Charlotte Henry

Could the Richmond by-election kick start the Lib Dem fightback?

After Zac Goldsmith’s decision to step down as an MP and trigger a by-election in Richmond Park, the Liberal Democrats are excited. They’re getting hot under their collars because they think they can snatch back a seat they lost to the Tories in 2010 and add to their lowly tally of eight MPs. A new poll out today suggests their chances don’t look good: the BMG phone survey puts Zac 27 points ahead of his Lib Dem rival Sarah Olney in the upcoming election. But is it really safe to write off the Lib Dems’ chances so easily?

The party is, against all the odds, enjoying something of a resurgence of late: membership is soaring and Tim Farron is doing his best to make his party the destination of choice for disgruntled ‘Remainers’. It’s a strategy that seems to be paying off: in Witney, one of the most Europhile areas of the country, the party managed a 19 per cent swing in the by-election for David Cameron’s old seat last week. If they could slightly better that result on December 1st, and they’ll certainly be throwing everything they have at doing so, they’d win in Richmond.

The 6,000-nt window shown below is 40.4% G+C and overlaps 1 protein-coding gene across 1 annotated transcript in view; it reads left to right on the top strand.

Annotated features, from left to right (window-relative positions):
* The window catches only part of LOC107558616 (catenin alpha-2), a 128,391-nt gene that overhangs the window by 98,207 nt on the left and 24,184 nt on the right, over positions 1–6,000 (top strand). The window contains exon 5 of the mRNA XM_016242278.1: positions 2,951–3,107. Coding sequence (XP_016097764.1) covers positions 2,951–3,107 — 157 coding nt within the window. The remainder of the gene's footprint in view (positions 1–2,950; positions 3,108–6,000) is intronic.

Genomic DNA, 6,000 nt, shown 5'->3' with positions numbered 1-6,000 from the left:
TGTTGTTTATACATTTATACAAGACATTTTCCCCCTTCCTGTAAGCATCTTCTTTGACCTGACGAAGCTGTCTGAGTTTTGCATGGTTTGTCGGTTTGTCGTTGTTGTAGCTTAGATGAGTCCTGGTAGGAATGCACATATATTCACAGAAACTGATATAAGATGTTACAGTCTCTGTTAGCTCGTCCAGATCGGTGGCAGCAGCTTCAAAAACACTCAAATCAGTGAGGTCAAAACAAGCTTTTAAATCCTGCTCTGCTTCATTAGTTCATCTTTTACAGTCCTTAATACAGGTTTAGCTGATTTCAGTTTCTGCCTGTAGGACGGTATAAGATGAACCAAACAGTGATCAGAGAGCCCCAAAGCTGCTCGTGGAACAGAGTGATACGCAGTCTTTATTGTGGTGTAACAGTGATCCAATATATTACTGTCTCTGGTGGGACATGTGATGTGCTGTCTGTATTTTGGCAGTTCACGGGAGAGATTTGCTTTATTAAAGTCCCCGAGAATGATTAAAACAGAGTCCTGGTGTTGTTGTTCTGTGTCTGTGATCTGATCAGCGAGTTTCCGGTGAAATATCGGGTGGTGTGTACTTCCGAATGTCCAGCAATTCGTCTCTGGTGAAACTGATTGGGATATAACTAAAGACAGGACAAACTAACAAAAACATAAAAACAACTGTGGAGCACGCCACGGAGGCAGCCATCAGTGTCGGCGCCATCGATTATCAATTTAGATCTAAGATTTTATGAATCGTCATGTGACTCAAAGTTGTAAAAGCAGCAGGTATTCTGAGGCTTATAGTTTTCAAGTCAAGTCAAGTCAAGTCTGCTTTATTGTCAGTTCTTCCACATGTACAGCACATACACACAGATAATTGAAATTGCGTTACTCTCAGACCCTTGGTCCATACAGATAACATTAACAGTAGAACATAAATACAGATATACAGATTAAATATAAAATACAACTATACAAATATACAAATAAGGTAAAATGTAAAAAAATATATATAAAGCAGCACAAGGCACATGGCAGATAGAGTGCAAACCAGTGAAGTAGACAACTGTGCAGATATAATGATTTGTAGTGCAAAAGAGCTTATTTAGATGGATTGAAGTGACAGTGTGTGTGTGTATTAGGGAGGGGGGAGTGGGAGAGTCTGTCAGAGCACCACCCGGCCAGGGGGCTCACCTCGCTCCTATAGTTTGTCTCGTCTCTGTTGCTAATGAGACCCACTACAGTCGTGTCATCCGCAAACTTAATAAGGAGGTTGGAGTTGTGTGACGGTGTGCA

If they pulled it off, they’d be back to winning ways in a seat that was previously a Lib Dem stronghold. In each election between 1997 to 2010, the party won more than 40 per cent of the vote. Even when the Lib Dem’s Susan Kramer was beaten by Goldsmith six years ago, she still achieved 25,370 votes (42.8 per cent). It seems even in defeat, the Lib Dems have never been far behind in Richmond.

Admittedly, it is true that the party has a long way to come back from its decimation in 2015. Last time out, their share of the vote was slashed to less than 20 per cent.

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